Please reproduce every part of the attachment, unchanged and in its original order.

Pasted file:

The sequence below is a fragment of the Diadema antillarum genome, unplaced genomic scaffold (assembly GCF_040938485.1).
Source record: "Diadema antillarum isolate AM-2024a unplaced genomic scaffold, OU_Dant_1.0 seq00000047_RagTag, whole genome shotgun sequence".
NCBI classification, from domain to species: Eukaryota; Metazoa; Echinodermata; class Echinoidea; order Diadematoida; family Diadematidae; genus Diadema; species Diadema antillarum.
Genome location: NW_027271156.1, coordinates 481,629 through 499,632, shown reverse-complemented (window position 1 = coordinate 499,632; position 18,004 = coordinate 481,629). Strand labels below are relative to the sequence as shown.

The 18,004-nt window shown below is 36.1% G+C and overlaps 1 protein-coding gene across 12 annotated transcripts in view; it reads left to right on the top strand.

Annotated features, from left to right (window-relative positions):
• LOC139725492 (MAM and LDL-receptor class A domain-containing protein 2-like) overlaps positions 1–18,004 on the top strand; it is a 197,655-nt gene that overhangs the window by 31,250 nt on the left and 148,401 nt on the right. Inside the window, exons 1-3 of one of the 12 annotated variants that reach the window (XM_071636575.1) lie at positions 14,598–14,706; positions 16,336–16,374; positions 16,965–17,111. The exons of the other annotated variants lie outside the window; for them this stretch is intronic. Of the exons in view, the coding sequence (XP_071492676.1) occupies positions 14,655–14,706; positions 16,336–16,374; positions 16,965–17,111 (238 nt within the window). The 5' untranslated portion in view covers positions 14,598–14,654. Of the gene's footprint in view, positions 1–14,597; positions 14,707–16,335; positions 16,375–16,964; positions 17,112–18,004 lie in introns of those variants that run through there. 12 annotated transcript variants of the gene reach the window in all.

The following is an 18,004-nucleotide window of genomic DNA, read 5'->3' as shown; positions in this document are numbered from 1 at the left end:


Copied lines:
The sequence below is a fragment of the Diadema antillarum genome, unplaced genomic scaffold (assembly GCF_040938485.1).
Source record: "Diadema antillarum isolate AM-2024a unplaced genomic scaffold, OU_Dant_1.0 seq00000047_RagTag, whole genome shotgun sequence".
NCBI classification, from domain to species: Eukaryota; Metazoa; Echinodermata; class Echinoidea; order Diadematoida; family Diadematidae; genus Diadema; species Diadema antillarum.
Genome location: NW_027271156.1, coordinates 481,629 through 499,632, shown reverse-complemented (window position 1 = coordinate 499,632; position 18,004 = coordinate 481,629). Strand labels below are relative to the sequence as shown.

The 18,004-nt window shown below is 36.1% G+C and overlaps 1 protein-coding gene across 12 annotated transcripts in view; it reads left to right on the top strand.

Annotated features, from left to right (window-relative positions):
• LOC139725492 (MAM and LDL-receptor class A domain-containing protein 2-like) overlaps positions 1–18,004 on the top strand; it is a 197,655-nt gene that overhangs the window by 31,250 nt on the left and 148,401 nt on the right. Inside the window, exons 1-3 of one of the 12 annotated variants that reach the window (XM_071636575.1) lie at positions 14,598–14,706; positions 16,336–16,374; positions 16,965–17,111. The exons of the other annotated variants lie outside the window; for them this stretch is intronic. Of the exons in view, the coding sequence (XP_071492676.1) occupies positions 14,655–14,706; positions 16,336–16,374; positions 16,965–17,111 (238 nt within the window). The 5' untranslated portion in view covers positions 14,598–14,654. Of the gene's footprint in view, positions 1–14,597; positions 14,707–16,335; positions 16,375–16,964; positions 17,112–18,004 lie in introns of those variants that run through there. 12 annotated transcript variants of the gene reach the window in all.

The following is an 18,004-nucleotide window of genomic DNA, read 5'->3' as shown; positions in this document are numbered from 1 at the left end: